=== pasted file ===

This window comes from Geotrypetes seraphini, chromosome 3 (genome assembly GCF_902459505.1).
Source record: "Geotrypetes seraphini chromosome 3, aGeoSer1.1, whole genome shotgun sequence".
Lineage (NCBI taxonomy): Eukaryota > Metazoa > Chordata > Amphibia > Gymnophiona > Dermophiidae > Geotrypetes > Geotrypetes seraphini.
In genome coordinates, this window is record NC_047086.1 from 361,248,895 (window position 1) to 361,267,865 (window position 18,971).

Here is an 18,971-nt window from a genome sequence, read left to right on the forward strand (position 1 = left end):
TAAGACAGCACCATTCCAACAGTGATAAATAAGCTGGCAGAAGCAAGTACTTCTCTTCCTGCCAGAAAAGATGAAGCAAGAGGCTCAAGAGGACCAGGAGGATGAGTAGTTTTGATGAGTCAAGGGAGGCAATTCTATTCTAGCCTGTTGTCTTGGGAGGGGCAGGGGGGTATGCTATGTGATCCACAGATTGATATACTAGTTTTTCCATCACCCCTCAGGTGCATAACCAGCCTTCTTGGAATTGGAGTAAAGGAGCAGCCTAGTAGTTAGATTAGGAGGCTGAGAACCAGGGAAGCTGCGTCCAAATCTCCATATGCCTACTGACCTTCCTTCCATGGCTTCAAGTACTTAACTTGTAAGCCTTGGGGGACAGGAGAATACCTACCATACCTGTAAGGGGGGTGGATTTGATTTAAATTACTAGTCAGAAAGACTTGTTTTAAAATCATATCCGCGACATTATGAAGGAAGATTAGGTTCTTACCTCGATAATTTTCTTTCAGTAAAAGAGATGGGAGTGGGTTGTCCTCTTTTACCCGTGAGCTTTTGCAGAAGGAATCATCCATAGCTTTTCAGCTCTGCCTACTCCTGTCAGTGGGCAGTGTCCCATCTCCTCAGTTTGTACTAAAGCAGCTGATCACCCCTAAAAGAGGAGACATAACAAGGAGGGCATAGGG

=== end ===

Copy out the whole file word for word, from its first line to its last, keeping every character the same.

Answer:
This window comes from Geotrypetes seraphini, chromosome 3 (genome assembly GCF_902459505.1).
Source record: "Geotrypetes seraphini chromosome 3, aGeoSer1.1, whole genome shotgun sequence".
Lineage (NCBI taxonomy): Eukaryota > Metazoa > Chordata > Amphibia > Gymnophiona > Dermophiidae > Geotrypetes > Geotrypetes seraphini.
In genome coordinates, this window is record NC_047086.1 from 361,248,895 (window position 1) to 361,267,865 (window position 18,971).

Here is an 18,971-nt window from a genome sequence, read left to right on the forward strand (position 1 = left end):
TAAGACAGCACCATTCCAACAGTGATAAATAAGCTGGCAGAAGCAAGTACTTCTCTTCCTGCCAGAAAAGATGAAGCAAGAGGCTCAAGAGGACCAGGAGGATGAGTAGTTTTGATGAGTCAAGGGAGGCAATTCTATTCTAGCCTGTTGTCTTGGGAGGGGCAGGGGGGTATGCTATGTGATCCACAGATTGATATACTAGTTTTTCCATCACCCCTCAGGTGCATAACCAGCCTTCTTGGAATTGGAGTAAAGGAGCAGCCTAGTAGTTAGATTAGGAGGCTGAGAACCAGGGAAGCTGCGTCCAAATCTCCATATGCCTACTGACCTTCCTTCCATGGCTTCAAGTACTTAACTTGTAAGCCTTGGGGGACAGGAGAATACCTACCATACCTGTAAGGGGGGTGGATTTGATTTAAATTACTAGTCAGAAAGACTTGTTTTAAAATCATATCCGCGACATTATGAAGGAAGATTAGGTTCTTACCTCGATAATTTTCTTTCAGTAAAAGAGATGGGAGTGGGTTGTCCTCTTTTACCCGTGAGCTTTTGCAGAAGGAATCATCCATAGCTTTTCAGCTCTGCCTACTCCTGTCAGTGGGCAGTGTCCCATCTCCTCAGTTTGTACTAAAGCAGCTGATCACCCCTAAAAGAGGAGACATAACAAGGAGGGCATAGGG